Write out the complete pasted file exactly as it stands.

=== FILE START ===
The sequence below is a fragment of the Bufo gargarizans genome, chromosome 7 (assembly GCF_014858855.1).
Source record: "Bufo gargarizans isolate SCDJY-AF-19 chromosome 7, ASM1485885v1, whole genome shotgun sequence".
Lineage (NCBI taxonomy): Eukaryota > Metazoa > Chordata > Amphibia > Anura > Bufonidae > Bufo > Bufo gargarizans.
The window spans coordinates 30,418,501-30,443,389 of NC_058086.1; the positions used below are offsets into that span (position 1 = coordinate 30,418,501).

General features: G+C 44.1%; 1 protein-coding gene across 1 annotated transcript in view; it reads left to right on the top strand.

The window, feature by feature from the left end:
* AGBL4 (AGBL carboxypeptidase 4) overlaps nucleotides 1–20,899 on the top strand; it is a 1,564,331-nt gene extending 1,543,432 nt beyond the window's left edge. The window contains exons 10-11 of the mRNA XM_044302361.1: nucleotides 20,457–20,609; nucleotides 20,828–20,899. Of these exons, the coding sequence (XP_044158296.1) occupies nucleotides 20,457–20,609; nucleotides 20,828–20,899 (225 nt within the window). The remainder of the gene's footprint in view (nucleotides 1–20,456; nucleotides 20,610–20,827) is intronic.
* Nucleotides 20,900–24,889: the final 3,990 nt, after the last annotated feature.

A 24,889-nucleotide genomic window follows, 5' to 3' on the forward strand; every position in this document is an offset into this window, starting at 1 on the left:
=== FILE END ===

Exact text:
The sequence below is a fragment of the Bufo gargarizans genome, chromosome 7 (assembly GCF_014858855.1).
Source record: "Bufo gargarizans isolate SCDJY-AF-19 chromosome 7, ASM1485885v1, whole genome shotgun sequence".
Lineage (NCBI taxonomy): Eukaryota > Metazoa > Chordata > Amphibia > Anura > Bufonidae > Bufo > Bufo gargarizans.
The window spans coordinates 30,418,501-30,443,389 of NC_058086.1; the positions used below are offsets into that span (position 1 = coordinate 30,418,501).

General features: G+C 44.1%; 1 protein-coding gene across 1 annotated transcript in view; it reads left to right on the top strand.

The window, feature by feature from the left end:
* AGBL4 (AGBL carboxypeptidase 4) overlaps nucleotides 1–20,899 on the top strand; it is a 1,564,331-nt gene extending 1,543,432 nt beyond the window's left edge. The window contains exons 10-11 of the mRNA XM_044302361.1: nucleotides 20,457–20,609; nucleotides 20,828–20,899. Of these exons, the coding sequence (XP_044158296.1) occupies nucleotides 20,457–20,609; nucleotides 20,828–20,899 (225 nt within the window). The remainder of the gene's footprint in view (nucleotides 1–20,456; nucleotides 20,610–20,827) is intronic.
* Nucleotides 20,900–24,889: the final 3,990 nt, after the last annotated feature.

A 24,889-nucleotide genomic window follows, 5' to 3' on the forward strand; every position in this document is an offset into this window, starting at 1 on the left: